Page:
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I've been doodling doodles of what biscuits get up to when we aren't looking and I thought you might like to see... one of them features a biscuit in coffee, I hope this doesn't upset you too much :)
|Nicey replies: I think the picture of the Zombie Teddy on your site is actually more worrying.
Fox's Classic Review
Like others, I am a great fan of your biscuit devotional portal who had wondered as to the lacuna confronting lovers of the Fox's Classic.
I enjoyed the Classic, along with many other Fox's creations during a period of biscuit binging of around 1 year or more from 1991-1992. This was during my time at Sheffield University when I would frequently munch through a packet of biscuits whilst losing a game of chess on Tuesday night at the University chess club, Great times!
I started off as a vegetarian, enjoying the multifarious pleasures of the biscuit world, but after converting to veganism, I found that amongst Fox's biscuits, only the original Classic seemed to fit the bill-I say original, because at that time the Classic did not have any cream and was a circular, slightly golden brown, biscuit with a really freshly baked taste. Also, that hint of coconut you mentioned was deliciously apparent. I seem to remember that at the same time a creamy variant was evolving and perhaps in terms of survival of the fittest in the biscuit Universe, the original Classic died out, like a baked Neanderthal, lamented by just a few palaeontologists of the biscuit world. Perhaps one day, during a dig in the Neander valley, vast seams of Fox's Classics will be enearthed in fossilized packs or maybe frozen packs will be dug out from the ice in Siberia, or have gone unnoticed in the stomachs of mammoths?
Along with the Fox's classic I used to love a kind of Co-op wholemeal digestive from my Sheffield days and last year I returned to the city. Imagine my joy when I returned to the co-op in Crookes and found it's packets still evident in their natural environment ! It was like finding a fly trapped in the amber of the Co-op!
I read your section on a couple of Indian biscuits as I am in the sub-continent at the moment. Actually a considerably wider variety of biscuits exist here and I hope on my return to UK (possibly in December if my visa extension is successful). That I can bring back a wider range of these product for your perusal.
I would like to thank you once again for maintaining such a great website.
||My husband will not have a bulbous kettle in the house, no matter how nice a cup of tea it makes. Is this normal?|
Hi there, mister husband here. Here is a classic example of a bulbous kettle Although you can see the water boiling, which is nice, the kettle is still very bulbous. Bulbosity is worsened by opaque, often garish greenish sides.
Googling for this I notice there are a lot of kettles about which are triangular, which is also bad. Some are both bulbous and triangular.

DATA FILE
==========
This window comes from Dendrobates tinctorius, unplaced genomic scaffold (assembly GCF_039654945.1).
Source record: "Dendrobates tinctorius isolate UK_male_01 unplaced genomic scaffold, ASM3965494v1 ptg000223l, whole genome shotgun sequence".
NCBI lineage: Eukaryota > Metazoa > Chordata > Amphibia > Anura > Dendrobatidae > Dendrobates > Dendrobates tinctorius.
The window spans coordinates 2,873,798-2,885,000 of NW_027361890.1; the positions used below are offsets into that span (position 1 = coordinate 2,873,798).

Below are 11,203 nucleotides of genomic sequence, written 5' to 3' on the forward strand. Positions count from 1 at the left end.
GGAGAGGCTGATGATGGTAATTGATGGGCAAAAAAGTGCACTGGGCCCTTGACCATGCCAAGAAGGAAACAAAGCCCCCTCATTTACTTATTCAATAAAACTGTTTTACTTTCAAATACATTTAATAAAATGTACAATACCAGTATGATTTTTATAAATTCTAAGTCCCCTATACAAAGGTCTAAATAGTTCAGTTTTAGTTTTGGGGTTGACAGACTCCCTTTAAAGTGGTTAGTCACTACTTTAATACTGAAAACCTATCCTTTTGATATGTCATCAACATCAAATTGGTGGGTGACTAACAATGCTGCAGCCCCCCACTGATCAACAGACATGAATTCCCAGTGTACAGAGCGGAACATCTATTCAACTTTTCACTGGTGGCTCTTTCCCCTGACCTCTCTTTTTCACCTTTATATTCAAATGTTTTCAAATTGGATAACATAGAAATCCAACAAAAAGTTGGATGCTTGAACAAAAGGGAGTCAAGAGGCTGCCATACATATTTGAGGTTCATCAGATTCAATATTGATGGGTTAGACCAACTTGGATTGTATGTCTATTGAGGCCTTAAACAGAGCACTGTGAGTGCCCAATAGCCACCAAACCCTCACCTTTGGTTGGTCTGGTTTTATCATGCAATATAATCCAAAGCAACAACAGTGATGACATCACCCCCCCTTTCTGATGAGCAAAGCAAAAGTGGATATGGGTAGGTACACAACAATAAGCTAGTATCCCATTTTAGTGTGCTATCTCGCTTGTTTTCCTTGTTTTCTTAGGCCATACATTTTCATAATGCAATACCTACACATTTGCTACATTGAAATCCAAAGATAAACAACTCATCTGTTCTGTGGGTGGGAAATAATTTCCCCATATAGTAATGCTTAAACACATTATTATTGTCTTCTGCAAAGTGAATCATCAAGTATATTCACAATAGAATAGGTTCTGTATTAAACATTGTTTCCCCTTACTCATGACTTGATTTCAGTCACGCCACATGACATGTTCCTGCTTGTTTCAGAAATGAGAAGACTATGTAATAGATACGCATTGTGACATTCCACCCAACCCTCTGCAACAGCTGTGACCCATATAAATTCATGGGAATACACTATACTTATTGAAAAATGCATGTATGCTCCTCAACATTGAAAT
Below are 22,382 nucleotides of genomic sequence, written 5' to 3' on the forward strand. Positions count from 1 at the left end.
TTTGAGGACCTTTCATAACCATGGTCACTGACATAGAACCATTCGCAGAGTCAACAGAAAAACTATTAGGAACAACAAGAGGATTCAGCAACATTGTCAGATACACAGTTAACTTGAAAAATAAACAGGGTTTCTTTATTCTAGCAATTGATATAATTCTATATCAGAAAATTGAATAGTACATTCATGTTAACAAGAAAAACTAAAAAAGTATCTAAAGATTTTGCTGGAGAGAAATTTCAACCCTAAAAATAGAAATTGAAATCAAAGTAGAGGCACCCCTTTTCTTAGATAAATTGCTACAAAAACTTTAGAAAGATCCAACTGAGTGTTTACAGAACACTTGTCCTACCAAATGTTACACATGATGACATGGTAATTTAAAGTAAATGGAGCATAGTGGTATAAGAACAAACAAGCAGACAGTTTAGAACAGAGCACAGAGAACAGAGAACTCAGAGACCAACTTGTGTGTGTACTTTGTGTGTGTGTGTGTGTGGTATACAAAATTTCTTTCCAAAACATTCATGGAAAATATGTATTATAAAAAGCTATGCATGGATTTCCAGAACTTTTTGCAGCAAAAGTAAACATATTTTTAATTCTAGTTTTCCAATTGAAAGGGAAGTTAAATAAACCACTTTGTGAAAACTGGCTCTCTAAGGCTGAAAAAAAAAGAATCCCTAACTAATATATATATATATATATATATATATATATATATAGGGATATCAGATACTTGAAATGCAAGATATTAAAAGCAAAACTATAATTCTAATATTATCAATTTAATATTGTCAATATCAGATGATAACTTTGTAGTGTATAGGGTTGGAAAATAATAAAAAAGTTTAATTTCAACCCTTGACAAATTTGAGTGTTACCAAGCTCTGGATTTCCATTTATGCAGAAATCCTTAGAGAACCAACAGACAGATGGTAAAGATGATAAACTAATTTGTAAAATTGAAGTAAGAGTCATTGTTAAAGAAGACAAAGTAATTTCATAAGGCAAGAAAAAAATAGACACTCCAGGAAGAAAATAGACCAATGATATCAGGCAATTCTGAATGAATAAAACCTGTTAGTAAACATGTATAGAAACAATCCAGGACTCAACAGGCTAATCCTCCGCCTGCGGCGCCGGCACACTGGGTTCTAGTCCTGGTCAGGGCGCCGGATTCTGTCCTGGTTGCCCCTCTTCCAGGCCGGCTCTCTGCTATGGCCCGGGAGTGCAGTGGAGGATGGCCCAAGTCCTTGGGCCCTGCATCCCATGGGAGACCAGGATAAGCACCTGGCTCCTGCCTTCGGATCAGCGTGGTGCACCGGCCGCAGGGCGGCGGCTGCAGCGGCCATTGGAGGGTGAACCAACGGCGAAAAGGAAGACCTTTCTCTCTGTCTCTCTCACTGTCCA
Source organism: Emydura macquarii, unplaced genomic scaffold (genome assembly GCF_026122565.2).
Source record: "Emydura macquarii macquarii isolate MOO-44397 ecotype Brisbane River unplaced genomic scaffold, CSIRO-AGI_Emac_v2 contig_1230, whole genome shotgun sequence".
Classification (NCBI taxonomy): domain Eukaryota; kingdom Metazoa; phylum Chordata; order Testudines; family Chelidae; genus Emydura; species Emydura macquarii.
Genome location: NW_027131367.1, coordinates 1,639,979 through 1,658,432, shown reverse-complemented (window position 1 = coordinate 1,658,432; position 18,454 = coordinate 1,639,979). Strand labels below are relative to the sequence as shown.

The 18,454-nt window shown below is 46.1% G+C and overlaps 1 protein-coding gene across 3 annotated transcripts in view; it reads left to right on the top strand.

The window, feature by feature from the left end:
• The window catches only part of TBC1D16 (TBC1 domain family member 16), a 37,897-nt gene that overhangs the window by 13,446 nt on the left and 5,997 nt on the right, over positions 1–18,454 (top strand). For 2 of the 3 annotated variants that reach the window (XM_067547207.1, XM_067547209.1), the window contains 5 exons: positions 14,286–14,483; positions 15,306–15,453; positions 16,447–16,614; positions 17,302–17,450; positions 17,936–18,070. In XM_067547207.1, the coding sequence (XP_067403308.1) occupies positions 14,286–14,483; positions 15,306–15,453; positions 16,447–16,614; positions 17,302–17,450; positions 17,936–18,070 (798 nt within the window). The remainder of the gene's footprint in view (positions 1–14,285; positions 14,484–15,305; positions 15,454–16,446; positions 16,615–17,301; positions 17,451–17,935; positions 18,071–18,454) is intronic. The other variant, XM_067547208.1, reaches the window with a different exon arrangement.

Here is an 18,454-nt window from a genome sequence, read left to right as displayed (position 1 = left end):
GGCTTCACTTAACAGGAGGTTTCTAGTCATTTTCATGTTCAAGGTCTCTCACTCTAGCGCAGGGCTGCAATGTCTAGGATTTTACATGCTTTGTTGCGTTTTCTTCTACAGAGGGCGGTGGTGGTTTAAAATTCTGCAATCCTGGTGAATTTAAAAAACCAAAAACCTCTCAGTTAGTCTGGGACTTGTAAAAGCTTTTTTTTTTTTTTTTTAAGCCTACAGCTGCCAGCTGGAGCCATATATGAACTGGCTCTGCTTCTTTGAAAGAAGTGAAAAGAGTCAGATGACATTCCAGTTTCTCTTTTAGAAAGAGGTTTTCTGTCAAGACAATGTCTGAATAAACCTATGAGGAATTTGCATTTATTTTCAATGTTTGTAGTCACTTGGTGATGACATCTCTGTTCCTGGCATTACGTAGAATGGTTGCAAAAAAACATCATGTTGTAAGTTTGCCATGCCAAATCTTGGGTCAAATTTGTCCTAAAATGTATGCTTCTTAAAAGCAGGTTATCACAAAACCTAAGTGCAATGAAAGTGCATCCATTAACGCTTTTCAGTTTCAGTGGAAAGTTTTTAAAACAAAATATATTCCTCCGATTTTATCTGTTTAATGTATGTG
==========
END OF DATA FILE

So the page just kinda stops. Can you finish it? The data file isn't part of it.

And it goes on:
When we bought our last kettle, we were able to find only 1 kettle in some 7 or so shops that was not either a) bulbous or b) triangular, or c) otherwise overdesigned. And even this is IMO a bit flash. Also our first one electrocuted me because water kept leaking into the handle, but that is by the by.
My parents recently bought which is neither bulbous nor flash. I wish it were mine.
I think my wife just wanted to tell someone she thought I was weird, but I would like to propose a poll:
I am not sure if there is any technical merit in bulbous or triangular kettles (maybe they boil faster). When I ask google "is a triangular kettle better" I get "The Beaver Fur Hat" & "Corn Chip Review". I'd be interested to hear if there is any engineering reason for bulbosity, but it will not induce me to buy one.
|Nicey replies: Sarah,
Please pass along to your husband our compliments on some excellent kettle links, and for his efforts with Google and the splendid poll idea.
I'm delighted to see from Glyn's email that I'm not alone in my dunking habit. Putting butter in tea is part of Tibet's cultural legacy to the world and should be embraced by us Westerners.
In fact I'm happy to dunk anything that I could eat with a cup of tea. Victoria sponge cake is a particular favourite, but needs a bit of hand-eye coordination and a fast mug-to-mouth return.
Yours with soggy crumbs all over the table, Lin.
|Nicey replies: Yak's milk butter at that. Some friends of ours about ten years ago walked to the base camp at K2. They camped each night in their state of the art tent and sleeping bags, after a nutritionally balanced re-hydrated meal. Meanwhile their Nepalese guides fashioned a shelter from a few rocks a sheet and stick and brewed up tea with lumps of melted yak butter in it.|
New product alert! The Teastick appears to be the perfect synthesis of tea leaves and spoon.
It's one of those things that I've got an incredible amount of admiration for, yet absolutely no intention of buying.
|Nicey replies: Stuff like that mildly annoys me.|